This book argues that Mark’s gospel was not written as late as c. 65–75 CE, but dates from sometime between the late 30s and early 40s CE. It challenges the use of the external evidence (such as Irenaeus and Clement of Alexandria) often used for dating Mark, relying instead on internal evidence from the gospel itself. James Crossley also questions the view that Mark 13 reflects the Jewish war, arguing that there are other plausible historical settings.
Crossley argues that Mark’s gospel takes for granted that Jesus fully observed biblical law and that Mark could only make such an assumption at a time when Christianity was largely law observant: and this could not have been later than the mid-40s, from which point on certain Jewish and gentile Christians were no longer observing some biblical laws (e.g. food, Sabbath).
Dr. James G. Crossley is tutor at the Centre for Jewish-Christian Relations and the Institute of Continuing Education at the University of Cambridge.
The similarities and differences of arrangement and order of episodes in the gospels of Mark, Matthew and Luke have always been one of the major criteria for resolving the Synoptic Problem. How important and how reliable are arguments based on such considerations, and where might they lead?
Here, Neville reviews these issues in detail, explaining the significance of his conclusions for understanding the literary relationships among the three Synoptic gospels, and particularly for the competing theories of Markan priority (the standard two-source hypothesis) and Markan posteriority (the Griesbach hypothesis).
David Neville lectures in New Testament studies at St Mark’s National Theological Centre in Canberra, Australia, and within the School of Theology at Charles Sturt University. He is also a member of the Public and Contextual Theology Strategic Research Centre at Charles Sturt University, within which he co-ordinates the Scripture and Social Ethics focus group.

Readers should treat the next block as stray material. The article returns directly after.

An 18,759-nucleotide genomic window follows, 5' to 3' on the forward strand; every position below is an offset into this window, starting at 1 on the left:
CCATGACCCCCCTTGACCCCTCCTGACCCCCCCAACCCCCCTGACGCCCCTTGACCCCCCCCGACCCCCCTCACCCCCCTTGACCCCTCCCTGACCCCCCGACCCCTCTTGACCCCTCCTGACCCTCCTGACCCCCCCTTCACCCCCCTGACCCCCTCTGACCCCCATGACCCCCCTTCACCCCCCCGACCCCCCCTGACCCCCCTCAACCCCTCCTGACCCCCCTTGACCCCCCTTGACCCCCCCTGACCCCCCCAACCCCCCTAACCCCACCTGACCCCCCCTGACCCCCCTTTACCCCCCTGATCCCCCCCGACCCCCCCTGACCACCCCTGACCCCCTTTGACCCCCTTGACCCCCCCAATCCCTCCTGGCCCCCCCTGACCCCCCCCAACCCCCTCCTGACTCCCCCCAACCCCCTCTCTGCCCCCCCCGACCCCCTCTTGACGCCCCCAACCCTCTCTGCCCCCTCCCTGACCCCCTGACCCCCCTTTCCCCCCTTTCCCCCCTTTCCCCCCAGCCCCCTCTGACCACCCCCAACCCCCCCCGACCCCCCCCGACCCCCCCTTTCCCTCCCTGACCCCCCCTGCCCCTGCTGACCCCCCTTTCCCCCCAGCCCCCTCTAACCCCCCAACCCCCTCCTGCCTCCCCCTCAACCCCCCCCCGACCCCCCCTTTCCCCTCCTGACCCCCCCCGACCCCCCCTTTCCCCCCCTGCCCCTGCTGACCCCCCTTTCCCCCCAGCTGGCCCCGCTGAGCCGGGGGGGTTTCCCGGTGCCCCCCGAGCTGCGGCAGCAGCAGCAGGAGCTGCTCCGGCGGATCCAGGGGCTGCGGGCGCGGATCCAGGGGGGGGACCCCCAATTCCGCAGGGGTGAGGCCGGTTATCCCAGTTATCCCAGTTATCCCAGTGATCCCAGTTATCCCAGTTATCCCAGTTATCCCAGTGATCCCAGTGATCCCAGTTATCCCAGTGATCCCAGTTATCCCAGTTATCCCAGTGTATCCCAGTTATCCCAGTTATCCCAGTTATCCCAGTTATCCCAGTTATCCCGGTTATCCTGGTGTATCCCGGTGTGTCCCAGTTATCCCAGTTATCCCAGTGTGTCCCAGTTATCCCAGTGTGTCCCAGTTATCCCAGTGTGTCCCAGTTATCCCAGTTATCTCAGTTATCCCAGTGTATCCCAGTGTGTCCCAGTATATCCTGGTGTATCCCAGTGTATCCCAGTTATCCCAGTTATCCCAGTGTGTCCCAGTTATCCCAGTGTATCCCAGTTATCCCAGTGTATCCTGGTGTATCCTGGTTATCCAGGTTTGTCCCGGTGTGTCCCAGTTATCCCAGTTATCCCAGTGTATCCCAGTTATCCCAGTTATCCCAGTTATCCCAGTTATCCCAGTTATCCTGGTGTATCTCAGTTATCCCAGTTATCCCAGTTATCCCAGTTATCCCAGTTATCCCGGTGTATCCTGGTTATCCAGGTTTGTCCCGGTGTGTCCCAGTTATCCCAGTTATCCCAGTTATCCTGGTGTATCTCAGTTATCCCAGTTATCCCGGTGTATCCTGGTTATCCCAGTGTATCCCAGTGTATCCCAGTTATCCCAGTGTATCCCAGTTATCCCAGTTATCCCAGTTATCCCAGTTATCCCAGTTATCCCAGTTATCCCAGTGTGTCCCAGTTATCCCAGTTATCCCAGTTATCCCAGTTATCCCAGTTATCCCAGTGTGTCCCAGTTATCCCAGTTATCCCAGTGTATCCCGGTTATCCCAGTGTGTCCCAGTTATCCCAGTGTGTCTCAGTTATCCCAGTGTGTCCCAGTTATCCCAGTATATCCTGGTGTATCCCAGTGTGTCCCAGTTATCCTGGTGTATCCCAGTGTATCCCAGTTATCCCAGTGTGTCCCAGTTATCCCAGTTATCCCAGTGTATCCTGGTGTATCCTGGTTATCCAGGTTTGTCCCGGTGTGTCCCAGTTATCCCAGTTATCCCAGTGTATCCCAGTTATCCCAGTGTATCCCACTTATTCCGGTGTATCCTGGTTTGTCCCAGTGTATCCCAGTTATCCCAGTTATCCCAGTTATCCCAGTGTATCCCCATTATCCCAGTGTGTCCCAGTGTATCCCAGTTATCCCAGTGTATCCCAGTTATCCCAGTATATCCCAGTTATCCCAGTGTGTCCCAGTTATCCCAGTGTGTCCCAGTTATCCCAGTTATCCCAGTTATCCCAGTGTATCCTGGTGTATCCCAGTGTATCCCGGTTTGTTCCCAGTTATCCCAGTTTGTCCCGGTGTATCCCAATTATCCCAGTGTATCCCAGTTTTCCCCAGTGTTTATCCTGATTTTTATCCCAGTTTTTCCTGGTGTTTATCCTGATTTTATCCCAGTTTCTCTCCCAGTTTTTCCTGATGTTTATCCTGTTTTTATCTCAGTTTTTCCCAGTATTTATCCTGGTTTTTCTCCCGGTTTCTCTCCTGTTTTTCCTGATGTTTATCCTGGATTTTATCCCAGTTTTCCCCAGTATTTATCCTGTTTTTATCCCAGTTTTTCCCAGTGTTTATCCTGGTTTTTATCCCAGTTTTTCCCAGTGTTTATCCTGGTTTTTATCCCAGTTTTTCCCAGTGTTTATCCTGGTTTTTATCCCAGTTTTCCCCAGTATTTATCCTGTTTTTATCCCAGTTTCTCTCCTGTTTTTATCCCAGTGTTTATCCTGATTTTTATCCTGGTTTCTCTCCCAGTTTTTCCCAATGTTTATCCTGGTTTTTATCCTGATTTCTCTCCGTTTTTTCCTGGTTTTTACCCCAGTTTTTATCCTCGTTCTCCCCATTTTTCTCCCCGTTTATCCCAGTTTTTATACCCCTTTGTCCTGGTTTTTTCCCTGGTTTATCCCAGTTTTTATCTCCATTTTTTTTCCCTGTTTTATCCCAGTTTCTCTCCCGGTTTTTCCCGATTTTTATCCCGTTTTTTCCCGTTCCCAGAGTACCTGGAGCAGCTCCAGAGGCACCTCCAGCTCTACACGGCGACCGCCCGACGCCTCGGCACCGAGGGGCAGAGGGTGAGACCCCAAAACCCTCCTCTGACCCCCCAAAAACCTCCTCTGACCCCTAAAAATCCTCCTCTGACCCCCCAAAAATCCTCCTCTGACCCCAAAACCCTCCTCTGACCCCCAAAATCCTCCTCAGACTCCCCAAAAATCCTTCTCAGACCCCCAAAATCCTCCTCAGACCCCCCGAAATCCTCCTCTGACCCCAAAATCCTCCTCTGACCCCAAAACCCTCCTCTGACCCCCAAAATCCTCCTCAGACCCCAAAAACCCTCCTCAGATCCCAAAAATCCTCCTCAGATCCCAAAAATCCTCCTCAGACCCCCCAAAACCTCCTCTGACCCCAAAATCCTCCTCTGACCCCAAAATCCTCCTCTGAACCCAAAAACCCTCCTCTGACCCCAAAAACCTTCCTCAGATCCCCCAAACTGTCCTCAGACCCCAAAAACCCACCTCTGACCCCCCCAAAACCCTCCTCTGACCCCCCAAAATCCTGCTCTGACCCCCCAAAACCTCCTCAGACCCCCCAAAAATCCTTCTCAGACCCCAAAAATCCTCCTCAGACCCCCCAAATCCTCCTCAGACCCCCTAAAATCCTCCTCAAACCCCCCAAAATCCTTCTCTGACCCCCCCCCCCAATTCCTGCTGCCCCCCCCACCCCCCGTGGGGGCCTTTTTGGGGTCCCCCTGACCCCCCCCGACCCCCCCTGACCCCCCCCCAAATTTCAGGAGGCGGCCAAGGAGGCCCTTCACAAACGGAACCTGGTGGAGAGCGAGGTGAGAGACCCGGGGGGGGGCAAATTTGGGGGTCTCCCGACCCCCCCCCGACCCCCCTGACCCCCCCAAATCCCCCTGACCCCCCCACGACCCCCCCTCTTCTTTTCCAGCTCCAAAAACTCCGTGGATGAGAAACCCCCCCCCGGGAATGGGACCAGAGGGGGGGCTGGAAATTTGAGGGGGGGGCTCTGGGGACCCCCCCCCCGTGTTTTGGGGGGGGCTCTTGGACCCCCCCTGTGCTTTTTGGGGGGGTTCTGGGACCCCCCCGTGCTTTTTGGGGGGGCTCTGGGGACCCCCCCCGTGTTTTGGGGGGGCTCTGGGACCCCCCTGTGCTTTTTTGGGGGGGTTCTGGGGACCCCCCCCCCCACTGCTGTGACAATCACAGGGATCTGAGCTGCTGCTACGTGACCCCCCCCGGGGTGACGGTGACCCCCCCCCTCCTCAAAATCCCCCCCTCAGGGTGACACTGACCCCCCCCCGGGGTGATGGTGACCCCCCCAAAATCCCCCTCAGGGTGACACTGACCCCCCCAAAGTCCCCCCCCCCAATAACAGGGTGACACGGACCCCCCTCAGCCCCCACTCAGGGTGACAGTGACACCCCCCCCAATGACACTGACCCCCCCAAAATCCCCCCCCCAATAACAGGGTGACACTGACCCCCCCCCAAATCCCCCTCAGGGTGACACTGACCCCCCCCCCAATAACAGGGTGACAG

Word and Glory challenges recent claims that Gnosticism, especially as expressed in the Nag Hammadi tractate Trimorphic Protennoia, is the most natural and illuminating background for understanding the Prologue of the Fourth Gospel. Scriptural allusions and interpretive traditions suggest that Jewish wisdom tradition, mediated by the synagogue of the Diaspora, lies behind the Prologue and the Fourth Gospel as a whole, not some form of late first-century Gnosticism.
Several features of the Fourth Gospel reflect the synagogue and nascent Christianity's struggle to advance and defend its beliefs about Jesus who, as God's son and Agent, was understood as the embodiment of the Divine Word. All of the ingredients that make up Johannine Christology derive from dominical tradition, refracted through the lens of Jewish interpretive traditions. There is no compelling evidence that this Christology derived from or was influenced by Gnostic mythology. Word and Glory also develops and tests criteria for assessing the relative value of post-New Testament sources for the interpretation of New Testament documents.
Craig A. Evans (Ph.D., Claremont) is Payzant Distinguished Professor of New Testament, Acadia Divinity College Wolfville, Nova Scotia, Canada.
The volume is, primarily, a linguistic investigation into the possibility that the Johannine farewell discourse is the product of multiple hands. L. Scott Kellum uses the latest linguistic tools and applies them to the very old question of unity. In doing so, he accesses a large portion of Continental scholarship that is currently unavailable to English speakers. He concludes, on linguistic and literary grounds, that John 13:31–16:33 (the so-called farewell discourse) was written by one man at, essentially, one time.